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postgraduate thesis: Bio-active constituent from Yinqiaosan has anti-influenza and anit-inflammatory effect

TitleBio-active constituent from Yinqiaosan has anti-influenza and anit-inflammatory effect
Authors
Issue Date2014
PublisherThe University of Hong Kong (Pokfulam, Hong Kong)
Citation
Law, H. [羅興怡]. (2014). Bio-active constituent from Yinqiaosan has anti-influenza and anit-inflammatory effect. (Thesis). University of Hong Kong, Pokfulam, Hong Kong SAR. Retrieved from http://dx.doi.org/10.5353/th_b5334860
AbstractInfluenza epidemics have become a major public health concern worldwide. According to the World Health Organization, the annual epidemics results in about three to five million cases of severe illness, and about 250 to 500 thousand deaths. Recurring emergence of new influenza viruses and viruses that are resistant to currently approved antiviral medications pose a critical need to explore new or alternative medications. A classical Traditional Chinese Medicine (TCM) decoction consisting of nine herbs, named Yinqiaosan (YQS, 銀翹散), has a long history for treating respiratory diseases in China. However, the efficacy of YQS has not been investigated mechanistically. In the present study, the effectiveness of YQS in treating influenza virus infection was examined. The potential mechanisms of action of two active compounds present in one of the component herbs of YQS were also investigated. Results showed that YQS increased the survival rate of the mice in an in vivo influenza virus infection model with significant reduction in lung viral titers. In order to further delineate the mechanisms of action of YQS, compounds present in a principal ingredient of YQS were examined for antiviral and immunomodulatory effects. In screening a panel of fractions extracted from YQS, forsythoside A was demonstrated to suppress the viral titers of a wide range of influenza viruses including the oseltamivir-resistant and the 2009 pandemic H1N1 viruses. Through electron microscopy, slow or abnormal viral budding events were observed upon forsythoside A treatment during influenza virus infection. Western blot analysis revealed a reduced influenza virus M1 protein expression. As previous report showed that assembly of viral components into an infectious particle required a threshold level of M1 protein, reduced M1 expression in the cells treated with forsythoside A may contribute to the virus replication suppression. On the other hand, innate immune responses provide first line protection against influenza virus infections. However, excessive responses often result in tissue damage. Cyclooxygenase (COX)-2 is an immunomodulatory factor that has been shown to play a role in the pathogenesis of influenza viruses. A previous COX-2 knock-out mice model showed that COX-2 deficiency is beneficial to the host during influenza viral infection, in which mortality was significantly reduced. Furthermore, during H5N1 infection, it has been shown that COX-2 level significantly increased and it played an essential role in coordinating the productions of inflammatory cytokines, while in another study, pharmacological inhibition of COX-2 suppressed H5N1 virus replication in primary human macrophages. In view of the roles of COX-2 during influenza virus infection, the presence of compound in YQS that reduces the influenza virus-induced COX-2 level was examined. Present results showed that jacaranone not only reduced the influenza virus-induced cyclooxygenase (COX)-2 mRNA level, it also suppressed the subsequent production of prostaglandin E2 level in primary human macrophages. At the same time, jacaranone inhibited the virus induced-activations of ERK1/2 and Akt, which are involved in the COX-2 induction. Jacaranone also suppressed, at least in part, the COX-2 mRNA level at the transcriptional level by inhibiting the nuclear translocation of NF-κB. To conclude, TCM has been recognized as an important part in complementary and alternative medicine and it is an ample source of antimicrobial drugs. The use of a mixture of herbs is the major therapeutic approach of TCM in which, the principal ingredients provide the main therapeutic actions while the others enhance the effects or diminish the side effects of the principal ones. Some components act mainly for symptomatic control. The present study not only supports the efficacy of YQS, but also gives evidences to an active antiviral compound and an immunomodulatory compound found in YQS. They may act as either principle or supporting components depending on the purpose of application. This study provides new insights on future novel drug development from the existing wisdom of TCM.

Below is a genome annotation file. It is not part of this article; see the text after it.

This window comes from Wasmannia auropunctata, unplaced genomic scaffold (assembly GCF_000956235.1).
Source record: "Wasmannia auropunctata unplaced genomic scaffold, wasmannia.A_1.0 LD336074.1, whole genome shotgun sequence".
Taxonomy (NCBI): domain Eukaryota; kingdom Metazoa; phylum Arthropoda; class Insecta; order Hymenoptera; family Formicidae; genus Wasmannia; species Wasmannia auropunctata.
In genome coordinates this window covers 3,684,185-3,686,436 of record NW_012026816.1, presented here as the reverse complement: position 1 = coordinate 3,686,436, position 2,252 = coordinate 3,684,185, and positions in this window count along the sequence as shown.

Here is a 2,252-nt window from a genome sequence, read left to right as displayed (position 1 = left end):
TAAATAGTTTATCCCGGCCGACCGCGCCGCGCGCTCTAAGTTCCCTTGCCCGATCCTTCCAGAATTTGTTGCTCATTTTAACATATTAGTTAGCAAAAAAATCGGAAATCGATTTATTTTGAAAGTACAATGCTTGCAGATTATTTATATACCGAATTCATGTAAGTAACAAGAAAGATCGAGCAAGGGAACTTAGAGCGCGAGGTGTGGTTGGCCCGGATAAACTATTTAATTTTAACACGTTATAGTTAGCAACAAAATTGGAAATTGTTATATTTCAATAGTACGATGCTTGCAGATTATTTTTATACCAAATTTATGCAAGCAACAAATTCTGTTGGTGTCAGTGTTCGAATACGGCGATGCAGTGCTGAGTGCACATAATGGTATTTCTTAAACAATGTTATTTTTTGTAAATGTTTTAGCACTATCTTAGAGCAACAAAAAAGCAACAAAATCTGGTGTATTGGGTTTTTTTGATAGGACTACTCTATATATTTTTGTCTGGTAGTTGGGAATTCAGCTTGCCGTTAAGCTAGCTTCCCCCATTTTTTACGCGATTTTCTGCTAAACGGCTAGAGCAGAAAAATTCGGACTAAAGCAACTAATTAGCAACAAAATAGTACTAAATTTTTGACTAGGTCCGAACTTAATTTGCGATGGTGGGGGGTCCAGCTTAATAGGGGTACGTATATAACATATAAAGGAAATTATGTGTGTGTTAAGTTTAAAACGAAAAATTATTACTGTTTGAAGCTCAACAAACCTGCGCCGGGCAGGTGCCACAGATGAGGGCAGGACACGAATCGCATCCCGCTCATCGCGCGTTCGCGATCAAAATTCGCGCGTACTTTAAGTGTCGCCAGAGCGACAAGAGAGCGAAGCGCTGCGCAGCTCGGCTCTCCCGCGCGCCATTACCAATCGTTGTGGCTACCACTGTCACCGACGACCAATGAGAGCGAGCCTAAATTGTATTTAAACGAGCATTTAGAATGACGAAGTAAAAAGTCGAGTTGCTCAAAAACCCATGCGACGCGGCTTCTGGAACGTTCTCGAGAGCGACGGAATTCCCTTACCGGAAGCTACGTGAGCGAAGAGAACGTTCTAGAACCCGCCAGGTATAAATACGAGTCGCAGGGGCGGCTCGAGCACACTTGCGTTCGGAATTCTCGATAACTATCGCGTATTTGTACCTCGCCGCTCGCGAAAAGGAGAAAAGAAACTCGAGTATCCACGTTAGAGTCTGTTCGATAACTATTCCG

DegreeDoctor of Philosophy
SubjectMateria medica, Vegetable - China
Medicine, Chinese
Influenza - Treatment
Dept/ProgramPaediatrics and Adolescent Medicine
Persistent Identifierhttp://hdl.handle.net/10722/207195

 

DC FieldValueLanguage
dc.contributor.authorLaw, Hing-yee-
dc.contributor.author羅興怡-
dc.date.accessioned2014-12-18T23:17:54Z-
dc.date.available2014-12-18T23:17:54Z-
dc.date.issued2014-